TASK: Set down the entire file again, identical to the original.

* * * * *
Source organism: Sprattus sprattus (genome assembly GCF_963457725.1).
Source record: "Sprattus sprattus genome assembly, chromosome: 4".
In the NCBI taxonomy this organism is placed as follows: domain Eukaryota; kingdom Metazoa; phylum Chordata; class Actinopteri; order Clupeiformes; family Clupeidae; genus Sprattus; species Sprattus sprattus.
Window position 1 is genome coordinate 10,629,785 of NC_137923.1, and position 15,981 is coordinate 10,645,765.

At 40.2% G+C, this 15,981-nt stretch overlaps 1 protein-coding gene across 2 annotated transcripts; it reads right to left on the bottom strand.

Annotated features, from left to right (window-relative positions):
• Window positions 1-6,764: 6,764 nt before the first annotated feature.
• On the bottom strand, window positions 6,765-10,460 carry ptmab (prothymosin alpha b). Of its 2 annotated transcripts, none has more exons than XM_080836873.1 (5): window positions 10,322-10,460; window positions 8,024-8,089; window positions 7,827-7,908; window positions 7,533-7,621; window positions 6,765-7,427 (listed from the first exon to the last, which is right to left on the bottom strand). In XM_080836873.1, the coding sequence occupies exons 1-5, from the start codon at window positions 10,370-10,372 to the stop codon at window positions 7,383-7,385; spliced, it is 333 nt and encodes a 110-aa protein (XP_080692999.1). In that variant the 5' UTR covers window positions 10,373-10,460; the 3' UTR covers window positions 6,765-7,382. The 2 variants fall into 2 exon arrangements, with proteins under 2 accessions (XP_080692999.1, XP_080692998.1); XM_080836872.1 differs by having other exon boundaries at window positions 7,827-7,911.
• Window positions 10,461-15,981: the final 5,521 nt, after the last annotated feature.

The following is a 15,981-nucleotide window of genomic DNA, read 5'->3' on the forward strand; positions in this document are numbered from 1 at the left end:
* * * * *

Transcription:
Source organism: Sprattus sprattus (genome assembly GCF_963457725.1).
Source record: "Sprattus sprattus genome assembly, chromosome: 4".
In the NCBI taxonomy this organism is placed as follows: domain Eukaryota; kingdom Metazoa; phylum Chordata; class Actinopteri; order Clupeiformes; family Clupeidae; genus Sprattus; species Sprattus sprattus.
Window position 1 is genome coordinate 10,629,785 of NC_137923.1, and position 15,981 is coordinate 10,645,765.

At 40.2% G+C, this 15,981-nt stretch overlaps 1 protein-coding gene across 2 annotated transcripts; it reads right to left on the bottom strand.

Annotated features, from left to right (window-relative positions):
• Window positions 1-6,764: 6,764 nt before the first annotated feature.
• On the bottom strand, window positions 6,765-10,460 carry ptmab (prothymosin alpha b). Of its 2 annotated transcripts, none has more exons than XM_080836873.1 (5): window positions 10,322-10,460; window positions 8,024-8,089; window positions 7,827-7,908; window positions 7,533-7,621; window positions 6,765-7,427 (listed from the first exon to the last, which is right to left on the bottom strand). In XM_080836873.1, the coding sequence occupies exons 1-5, from the start codon at window positions 10,370-10,372 to the stop codon at window positions 7,383-7,385; spliced, it is 333 nt and encodes a 110-aa protein (XP_080692999.1). In that variant the 5' UTR covers window positions 10,373-10,460; the 3' UTR covers window positions 6,765-7,382. The 2 variants fall into 2 exon arrangements, with proteins under 2 accessions (XP_080692999.1, XP_080692998.1); XM_080836872.1 differs by having other exon boundaries at window positions 7,827-7,911.
• Window positions 10,461-15,981: the final 5,521 nt, after the last annotated feature.

The following is a 15,981-nucleotide window of genomic DNA, read 5'->3' on the forward strand; positions in this document are numbered from 1 at the left end: